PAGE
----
Graphics have come a long way in the last 30 years. Gamers had to rely solely on their imagination back in the days of text adventures. Single pixels became the heroes in multiple adventures during the early 80s. By the 90s, characters started to show more detail, but gamers wanted more. For decades, developers have pushed consoles to their limits to try and mimic the quality seen in movies, TV shows, and cartoons.
Don Bluth came the closest with Dragon’s Lair and Space Ace on arcade in 1983. Despite destroying everything else when it came to art style, the gameplay was shallow, and was more akin to small cartoons playing after every button press. It’s strange then, that in the age of HD graphics and a drive for realism, we’ve never truly had a playable cartoon; until now.
Cuphead is, in essence, a bullet-hell game designed round a 1930’s cartoon aesthetic. You, and a friend (if you want to go co-op), control Cuphead and Mugman. The two brothers lost a bet against the devil, and in doing so lost their souls. The devil suggests that if they can bring him the contracts of all the others in Inkwell Isle that have lost their souls, they may just go free. There are 17 contracts to collect, and each is obtained by taking on its owner in what can only be described as infuriating – but enjoyable – boss fights.
In fact, Cuphead is essentially Boss Fight: The Game. Each stage only takes two to four minutes to complete, but it’s not uncommon to spend 15-to-30 minutes on each. The stage begins, you’re introduced to your opponent, and then all (bullet) hell breaks loose. Each opponent has a number of phases they go through as they lose HP, they each get increasingly more difficult.By default, Cuphead only has three hit points; take damage in the opening phase and you might as well restart and try again.
While the idea of playing a three minute round 15 times sounds like a chore, a death screen usually means you misread a cue, mistimed a jump, or you entered a new phase and are just learning the ropes. It rarely feels like you’re losing over and over again out of punishment, and every attempt will take you closer to the end of the stage. Occasionally (although quite often in a specific stage with a roller-coaster) an enemy’s attack might coincide with a random stage event in a way that means there’s no way to avoid damage. With Cuphead only being able to take three hits before death, and no way to regain health mid-level, these events can ruin a perfect run through a stage. You will die a lot in every stage of Cuphead, but it’s only these deaths that cause frustration.
There’s a seesaw of emotions when playing. Elation kicks in when “Knockout” flashes across the screen at the end of a stage, and it disappears almost as quickly as you move Cuphead to the next part of the world map. It’s intimidating knowing that you’ll be dying a lot, and that there’s no way to know how long the next level is going to take. The few times there’s a break from the boss fights is to take on the equally difficult side-scrolling run-and-gun areas.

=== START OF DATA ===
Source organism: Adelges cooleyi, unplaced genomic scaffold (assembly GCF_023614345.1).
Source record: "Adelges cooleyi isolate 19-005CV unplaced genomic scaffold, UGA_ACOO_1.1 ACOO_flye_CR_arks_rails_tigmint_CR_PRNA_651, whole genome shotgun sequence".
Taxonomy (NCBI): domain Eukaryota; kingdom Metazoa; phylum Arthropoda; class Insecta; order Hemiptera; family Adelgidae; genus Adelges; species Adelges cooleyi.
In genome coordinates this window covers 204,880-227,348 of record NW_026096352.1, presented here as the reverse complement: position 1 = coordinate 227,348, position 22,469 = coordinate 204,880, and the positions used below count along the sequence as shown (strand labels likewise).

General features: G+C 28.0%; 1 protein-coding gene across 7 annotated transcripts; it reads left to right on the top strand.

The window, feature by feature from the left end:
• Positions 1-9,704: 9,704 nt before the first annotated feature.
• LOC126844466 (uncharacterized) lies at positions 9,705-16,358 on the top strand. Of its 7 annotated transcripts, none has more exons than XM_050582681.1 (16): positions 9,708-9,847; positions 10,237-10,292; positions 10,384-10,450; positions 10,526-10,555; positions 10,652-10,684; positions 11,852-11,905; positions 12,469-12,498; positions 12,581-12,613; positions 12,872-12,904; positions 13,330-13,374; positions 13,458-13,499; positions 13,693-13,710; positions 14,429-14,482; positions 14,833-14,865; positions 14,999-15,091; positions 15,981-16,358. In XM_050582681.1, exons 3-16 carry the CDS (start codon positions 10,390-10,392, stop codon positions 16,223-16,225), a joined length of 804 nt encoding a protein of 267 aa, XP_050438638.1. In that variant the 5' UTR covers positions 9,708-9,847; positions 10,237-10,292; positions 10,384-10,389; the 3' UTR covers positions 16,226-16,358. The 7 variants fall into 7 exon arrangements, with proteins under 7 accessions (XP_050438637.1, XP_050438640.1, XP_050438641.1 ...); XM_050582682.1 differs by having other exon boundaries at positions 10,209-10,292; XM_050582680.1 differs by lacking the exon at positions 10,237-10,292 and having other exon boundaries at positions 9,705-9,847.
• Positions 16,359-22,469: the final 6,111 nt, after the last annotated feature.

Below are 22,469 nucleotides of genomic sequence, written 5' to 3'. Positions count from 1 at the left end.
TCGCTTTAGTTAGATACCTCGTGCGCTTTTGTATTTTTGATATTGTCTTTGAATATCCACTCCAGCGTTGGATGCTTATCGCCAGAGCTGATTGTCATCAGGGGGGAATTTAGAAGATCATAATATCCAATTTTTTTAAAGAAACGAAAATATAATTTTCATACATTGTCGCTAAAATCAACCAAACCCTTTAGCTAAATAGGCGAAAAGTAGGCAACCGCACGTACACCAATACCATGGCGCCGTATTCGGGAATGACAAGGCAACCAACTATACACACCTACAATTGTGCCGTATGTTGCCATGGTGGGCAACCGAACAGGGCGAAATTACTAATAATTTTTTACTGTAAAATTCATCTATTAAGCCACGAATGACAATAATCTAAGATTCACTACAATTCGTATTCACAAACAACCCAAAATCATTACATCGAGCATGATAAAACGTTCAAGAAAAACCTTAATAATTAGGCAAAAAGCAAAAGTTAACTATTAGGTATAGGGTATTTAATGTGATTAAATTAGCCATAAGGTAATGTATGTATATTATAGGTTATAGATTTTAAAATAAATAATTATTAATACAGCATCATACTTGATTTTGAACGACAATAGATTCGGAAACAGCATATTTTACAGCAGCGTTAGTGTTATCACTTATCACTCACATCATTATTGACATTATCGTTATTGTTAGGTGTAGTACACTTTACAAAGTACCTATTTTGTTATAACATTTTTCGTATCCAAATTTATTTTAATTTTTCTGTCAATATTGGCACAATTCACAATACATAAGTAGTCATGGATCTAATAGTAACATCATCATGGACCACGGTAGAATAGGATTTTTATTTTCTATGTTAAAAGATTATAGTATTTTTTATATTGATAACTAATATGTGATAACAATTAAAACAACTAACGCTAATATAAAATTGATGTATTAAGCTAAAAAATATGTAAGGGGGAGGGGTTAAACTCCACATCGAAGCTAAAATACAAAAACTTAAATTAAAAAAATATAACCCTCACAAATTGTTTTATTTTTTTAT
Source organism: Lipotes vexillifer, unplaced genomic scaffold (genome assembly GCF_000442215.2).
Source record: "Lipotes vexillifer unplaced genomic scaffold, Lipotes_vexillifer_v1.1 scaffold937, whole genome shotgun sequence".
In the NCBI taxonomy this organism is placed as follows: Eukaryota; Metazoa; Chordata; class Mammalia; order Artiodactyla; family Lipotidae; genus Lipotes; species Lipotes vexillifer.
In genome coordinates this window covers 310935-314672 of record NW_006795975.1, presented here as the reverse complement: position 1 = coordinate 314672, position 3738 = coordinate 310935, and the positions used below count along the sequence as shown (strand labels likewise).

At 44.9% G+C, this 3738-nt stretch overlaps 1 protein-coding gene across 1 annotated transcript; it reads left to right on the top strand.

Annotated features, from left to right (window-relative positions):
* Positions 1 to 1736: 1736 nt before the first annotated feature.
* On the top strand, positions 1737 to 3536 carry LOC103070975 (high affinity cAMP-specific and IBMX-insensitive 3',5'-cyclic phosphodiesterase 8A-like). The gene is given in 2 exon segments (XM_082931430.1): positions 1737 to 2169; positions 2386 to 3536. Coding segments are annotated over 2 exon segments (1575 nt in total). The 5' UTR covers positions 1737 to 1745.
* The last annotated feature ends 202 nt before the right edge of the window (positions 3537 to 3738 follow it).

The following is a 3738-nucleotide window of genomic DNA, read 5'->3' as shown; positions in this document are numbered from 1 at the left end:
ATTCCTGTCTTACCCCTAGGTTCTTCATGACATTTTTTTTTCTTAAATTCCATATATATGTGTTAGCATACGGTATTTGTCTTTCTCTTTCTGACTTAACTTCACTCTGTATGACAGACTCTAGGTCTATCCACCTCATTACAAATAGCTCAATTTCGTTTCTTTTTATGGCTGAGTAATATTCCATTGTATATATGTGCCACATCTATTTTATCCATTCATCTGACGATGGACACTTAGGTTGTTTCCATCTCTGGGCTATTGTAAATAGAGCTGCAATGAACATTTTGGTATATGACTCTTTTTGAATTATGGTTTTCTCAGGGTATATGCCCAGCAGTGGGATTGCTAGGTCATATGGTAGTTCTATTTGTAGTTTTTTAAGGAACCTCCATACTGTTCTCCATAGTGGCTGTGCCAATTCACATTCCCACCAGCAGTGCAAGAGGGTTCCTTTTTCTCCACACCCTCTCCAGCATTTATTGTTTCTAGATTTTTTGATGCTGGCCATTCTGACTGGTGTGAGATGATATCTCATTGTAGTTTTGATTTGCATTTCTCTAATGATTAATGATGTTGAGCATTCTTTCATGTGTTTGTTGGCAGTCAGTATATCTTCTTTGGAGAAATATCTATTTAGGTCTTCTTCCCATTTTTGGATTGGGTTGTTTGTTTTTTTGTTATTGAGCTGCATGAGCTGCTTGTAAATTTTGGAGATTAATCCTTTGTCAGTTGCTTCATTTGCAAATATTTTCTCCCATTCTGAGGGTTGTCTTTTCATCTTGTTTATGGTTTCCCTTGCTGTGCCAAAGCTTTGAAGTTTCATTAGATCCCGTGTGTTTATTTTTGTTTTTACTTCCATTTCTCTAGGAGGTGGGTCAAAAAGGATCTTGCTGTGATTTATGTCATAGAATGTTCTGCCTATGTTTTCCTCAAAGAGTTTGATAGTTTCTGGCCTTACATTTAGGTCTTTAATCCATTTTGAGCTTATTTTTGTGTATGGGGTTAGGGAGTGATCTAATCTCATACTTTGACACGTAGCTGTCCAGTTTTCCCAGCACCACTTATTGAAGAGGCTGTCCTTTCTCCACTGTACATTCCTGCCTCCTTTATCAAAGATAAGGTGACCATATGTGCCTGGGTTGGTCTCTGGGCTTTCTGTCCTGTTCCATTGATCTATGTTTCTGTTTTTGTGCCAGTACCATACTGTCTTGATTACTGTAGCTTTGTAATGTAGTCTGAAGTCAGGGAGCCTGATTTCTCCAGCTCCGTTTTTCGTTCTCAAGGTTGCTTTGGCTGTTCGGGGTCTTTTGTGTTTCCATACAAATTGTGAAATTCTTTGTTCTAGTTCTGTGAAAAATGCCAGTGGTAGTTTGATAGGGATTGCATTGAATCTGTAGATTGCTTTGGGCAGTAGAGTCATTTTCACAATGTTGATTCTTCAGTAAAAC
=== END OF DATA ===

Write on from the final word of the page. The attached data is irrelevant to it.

These play a little more like the bullet-hell games you might know. You move from left to right, avoiding projectiles and shooting enemies. The only difference here is that you’ve got the added difficulty of it being a platformer. You’ll die on these stages as well, and a perfect run-through clocks in at a couple minutes.
Thankfully there are upgrades that can make the experience a little easier. Coins collected as you progress can be spent on buying new bullets (they all come from Cuphead and Mugman’s finger guns) and super moves can be unlocked during bonus stages. Every successful hit or parry increases your super gauge which consists of 5 playing cards. Hit the special button before all 5 are showing and you’ll deplete one with a mid-level attack.
Use all five at once and you’ll trigger the super you have equipped. This will mean a valuable few seconds of invulnerability or a giant move that’ll help knock the enemy into their next phase. How you use your special gauge, and when you swap between the bullets Cuphead has equipped, means huge things for how you progress. Cuphead isn’t interested in beating you down mercilessly; it’s interested in making you better at the game.
But you’ve seen the screenshots dotted through this review, and yes, it looks as good in motion, if not better. StudioMDHR created all of their art using the same techniques the old masters of animation used 100 years ago. Cells were created and painted by hand, and with the grainy post-effects and colour bleeding they’ve placed on top, Cuphead becomes one of the most authentic cartoon videogames ever created.
There’s no part of Cuphead that doesn’t ooze charm and style, and Porkrind’s voice (the owner of Porkrind’s Emporium) helps push you deeper into believing that maybe – just maybe – this game was somehow developed in the 1930s. It’s just a shame that the story is told in static frames instead of being fully animated.
Going in, there was a real fear that Cuphead was going to be style over substance. You’ll likely feel the same as you punish yourself over and over through the first few stages. That feeling disappears once you start reading the enemies’ tells, and get a good understanding of when specials should be used. Eventually you come to understand what you’re about to partake in, and in the moments of quiet as the enemy gets knocked into its next phase, you’ll stare at the backgrounds, or the over the top animations, and you’ll wonder why a game like this hasn’t been made before.
A good bullet-hell game doesn’t need amazing graphics to hook you into its gameplay, but it’s certainly nice to have one that makes every frame look gorgeously unique.
Reagan received a digital copy of Cuphead from Microsoft for review.